Pew Pew Laser Blog

Code. Glass art. Games. Baking. Cats. From Seattle, Washington and various sundry satellite locations.

Blogs about development

Common Resume Feedback.


A resume is a marketing document. Its job is to get you a phone screen or interview. During that interview, the resume can guide the conversation. Each bullet point should be able to start a story which demonstrates the specific ways in which you are awesome.

When I was unemployed a number of years ago, I learned a lot about resume writing from books, articles, and especially the career counselor that I saw. Because of this, I've offered to review friends' resumes. After a few rounds of this, I've put together the common pieces of feedback that I've shared:

Finding Projects for Open Source Contributions.


Have you been thinking about contributing to open source projects, but didn't know where to start? Here are a few ways to get started. find projects which are actively welcoming new contributors by highlighting their "starter" issues - bugs which are small in scope or otherwise make a good introduction to the project.

Interviewing a Front-End Developer.


A while ago, I interviewed for a job with a company that I was absolutely in-love with. I'd been excited to see that they were looking for a front-end developer and I applied right away.

A front-end developer is a highly specialized skill set, and it's pretty different than the skill sets of other types of developers. An experienced front-end developer (I've been doing this for 10 years) is deeply familiar with current HTML, CSS, JavaScript, as well as current browser support and debugging techniques. I know about image compression and optimization, accessibility, content management systems, and even a little about design and SEO. It's a role akin to the kicker or keeper on a football team.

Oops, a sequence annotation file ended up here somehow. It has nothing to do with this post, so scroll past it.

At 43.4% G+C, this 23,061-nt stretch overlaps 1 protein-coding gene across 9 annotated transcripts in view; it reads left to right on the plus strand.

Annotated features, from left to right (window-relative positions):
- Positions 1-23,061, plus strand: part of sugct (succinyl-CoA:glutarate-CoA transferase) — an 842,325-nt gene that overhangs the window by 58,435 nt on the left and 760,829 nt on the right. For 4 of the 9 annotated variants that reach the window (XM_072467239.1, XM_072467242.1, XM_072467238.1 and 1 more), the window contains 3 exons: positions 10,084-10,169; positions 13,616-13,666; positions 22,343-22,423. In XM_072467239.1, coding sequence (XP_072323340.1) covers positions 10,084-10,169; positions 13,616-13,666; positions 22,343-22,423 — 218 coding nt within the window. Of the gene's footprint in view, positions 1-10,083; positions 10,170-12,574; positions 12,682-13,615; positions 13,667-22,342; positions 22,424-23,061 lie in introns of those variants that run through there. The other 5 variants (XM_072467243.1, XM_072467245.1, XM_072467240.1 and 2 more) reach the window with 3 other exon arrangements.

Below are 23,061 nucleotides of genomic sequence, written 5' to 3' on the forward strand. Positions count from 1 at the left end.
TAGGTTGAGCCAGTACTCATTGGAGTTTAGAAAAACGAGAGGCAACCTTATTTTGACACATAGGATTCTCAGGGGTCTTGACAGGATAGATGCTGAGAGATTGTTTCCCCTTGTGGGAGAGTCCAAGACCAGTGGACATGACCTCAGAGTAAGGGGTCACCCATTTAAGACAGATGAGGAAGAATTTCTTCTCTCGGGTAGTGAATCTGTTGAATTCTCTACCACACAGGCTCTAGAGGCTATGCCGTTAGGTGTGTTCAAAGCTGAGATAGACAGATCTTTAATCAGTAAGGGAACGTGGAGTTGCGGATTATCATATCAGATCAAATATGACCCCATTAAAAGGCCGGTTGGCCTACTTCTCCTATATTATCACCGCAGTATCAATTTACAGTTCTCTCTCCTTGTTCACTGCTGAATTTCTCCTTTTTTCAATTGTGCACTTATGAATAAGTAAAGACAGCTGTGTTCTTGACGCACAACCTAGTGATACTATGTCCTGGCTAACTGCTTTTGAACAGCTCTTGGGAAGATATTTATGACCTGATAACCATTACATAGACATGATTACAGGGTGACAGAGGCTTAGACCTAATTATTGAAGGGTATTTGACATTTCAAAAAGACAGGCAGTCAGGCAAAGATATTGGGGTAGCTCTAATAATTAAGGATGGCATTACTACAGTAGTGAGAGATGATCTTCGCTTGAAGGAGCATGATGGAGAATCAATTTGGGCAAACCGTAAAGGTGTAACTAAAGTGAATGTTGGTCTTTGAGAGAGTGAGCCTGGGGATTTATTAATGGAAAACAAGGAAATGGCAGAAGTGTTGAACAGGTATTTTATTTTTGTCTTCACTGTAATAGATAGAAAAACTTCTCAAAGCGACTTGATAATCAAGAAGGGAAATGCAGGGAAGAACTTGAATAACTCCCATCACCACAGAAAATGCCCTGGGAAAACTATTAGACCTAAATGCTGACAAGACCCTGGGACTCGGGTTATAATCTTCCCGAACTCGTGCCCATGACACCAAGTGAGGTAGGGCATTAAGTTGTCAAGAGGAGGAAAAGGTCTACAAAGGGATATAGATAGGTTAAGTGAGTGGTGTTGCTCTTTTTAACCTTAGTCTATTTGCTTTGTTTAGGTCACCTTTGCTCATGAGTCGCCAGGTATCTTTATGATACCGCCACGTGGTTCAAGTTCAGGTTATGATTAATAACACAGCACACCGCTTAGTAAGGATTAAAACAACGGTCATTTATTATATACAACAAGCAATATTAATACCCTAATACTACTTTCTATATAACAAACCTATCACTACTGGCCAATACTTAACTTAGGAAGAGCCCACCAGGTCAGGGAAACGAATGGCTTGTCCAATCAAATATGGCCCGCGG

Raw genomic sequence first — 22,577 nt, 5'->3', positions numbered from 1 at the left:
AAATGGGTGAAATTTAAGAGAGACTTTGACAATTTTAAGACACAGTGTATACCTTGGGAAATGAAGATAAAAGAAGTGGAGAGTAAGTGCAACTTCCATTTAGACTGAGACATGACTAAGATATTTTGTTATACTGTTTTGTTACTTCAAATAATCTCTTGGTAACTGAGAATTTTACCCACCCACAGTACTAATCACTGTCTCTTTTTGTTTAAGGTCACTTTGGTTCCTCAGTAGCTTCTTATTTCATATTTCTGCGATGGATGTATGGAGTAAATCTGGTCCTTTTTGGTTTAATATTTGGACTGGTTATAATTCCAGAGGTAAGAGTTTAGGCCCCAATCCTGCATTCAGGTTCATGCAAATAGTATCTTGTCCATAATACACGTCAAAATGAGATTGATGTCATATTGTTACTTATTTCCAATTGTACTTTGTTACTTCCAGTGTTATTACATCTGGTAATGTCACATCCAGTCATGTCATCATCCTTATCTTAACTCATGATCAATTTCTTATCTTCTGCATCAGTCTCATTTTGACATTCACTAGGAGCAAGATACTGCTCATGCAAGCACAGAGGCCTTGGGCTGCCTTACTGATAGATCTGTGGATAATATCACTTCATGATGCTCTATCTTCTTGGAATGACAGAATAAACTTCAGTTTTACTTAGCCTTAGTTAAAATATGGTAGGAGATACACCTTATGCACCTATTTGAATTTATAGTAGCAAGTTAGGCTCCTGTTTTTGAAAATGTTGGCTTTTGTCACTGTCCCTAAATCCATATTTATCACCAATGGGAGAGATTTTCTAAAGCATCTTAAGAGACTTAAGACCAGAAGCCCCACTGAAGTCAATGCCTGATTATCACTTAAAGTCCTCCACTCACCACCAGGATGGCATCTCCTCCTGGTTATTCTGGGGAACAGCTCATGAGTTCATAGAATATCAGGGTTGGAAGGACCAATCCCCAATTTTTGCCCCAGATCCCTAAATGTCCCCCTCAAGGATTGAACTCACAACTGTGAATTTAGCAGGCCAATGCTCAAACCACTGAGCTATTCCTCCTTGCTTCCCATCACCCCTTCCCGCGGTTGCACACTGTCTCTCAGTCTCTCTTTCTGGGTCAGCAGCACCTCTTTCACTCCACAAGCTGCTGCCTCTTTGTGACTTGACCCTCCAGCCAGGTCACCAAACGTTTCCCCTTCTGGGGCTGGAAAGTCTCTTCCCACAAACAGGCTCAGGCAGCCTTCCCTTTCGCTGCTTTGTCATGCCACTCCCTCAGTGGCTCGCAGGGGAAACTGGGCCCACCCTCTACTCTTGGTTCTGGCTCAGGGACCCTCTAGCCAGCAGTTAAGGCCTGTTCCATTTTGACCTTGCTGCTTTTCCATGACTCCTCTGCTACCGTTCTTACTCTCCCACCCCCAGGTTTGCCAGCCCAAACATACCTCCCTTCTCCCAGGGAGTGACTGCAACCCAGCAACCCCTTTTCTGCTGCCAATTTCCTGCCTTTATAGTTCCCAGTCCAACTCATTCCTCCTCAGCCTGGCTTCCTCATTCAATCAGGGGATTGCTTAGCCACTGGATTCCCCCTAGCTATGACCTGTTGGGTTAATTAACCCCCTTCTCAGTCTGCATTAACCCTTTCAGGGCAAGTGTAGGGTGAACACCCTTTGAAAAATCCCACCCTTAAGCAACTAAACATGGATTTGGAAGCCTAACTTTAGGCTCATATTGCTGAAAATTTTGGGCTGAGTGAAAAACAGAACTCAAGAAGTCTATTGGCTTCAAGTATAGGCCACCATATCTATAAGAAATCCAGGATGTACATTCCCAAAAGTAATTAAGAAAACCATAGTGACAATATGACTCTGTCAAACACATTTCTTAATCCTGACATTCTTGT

Back to the interview, we'd gone though a few basic questions and the interviewer had moved on to the algorithm questions. It was a little more complicated than Fizz Buzz, but it wasn't too tricky. But I flailed around for a while trying to both understand what the interviewer was asking, as well as trying to logic out the solution. I didn't solve the algorithm easily enough, and I didn't get any further in the interview process.

Why evaluate a front-end developer based on a algorithm? It's such a very small part of the job, and especially over a video conference after a full day of work, and it's the wrong test to get the front-end developer to demonstrate their best. It's like evaluating an NFL kicker based on their tackling skills - sure, they need to do it sometimes, but a proper blocker will always be more skilled at tackles.

How I Got Started As A Developer.


I thought that I would share the story of how I "broke" into development. This was some number of years ago, and naturally what worked for me may not work for you.

Long long ago, I was working at a tech support call center. I had a headset, call routing system, and few internal web-based knowledgebases to search through for answers. This job suited me because I already had the secret pre-requisite amount of computer knowledge (having built machines for myself and others), and it was fairly high-paying work. As I earned experience in the job, other folks came to me for help with their calls. This got awkward when I was also on a call. So I re-purposed an extra computer under my neighbor's cubicle into an IIS intranet server to host a "for us, by us" kind of knowlegebase. I learned basic HTML and JavaScript; and the kind of CSS where you can change an <h1>'s color with inline style attributes!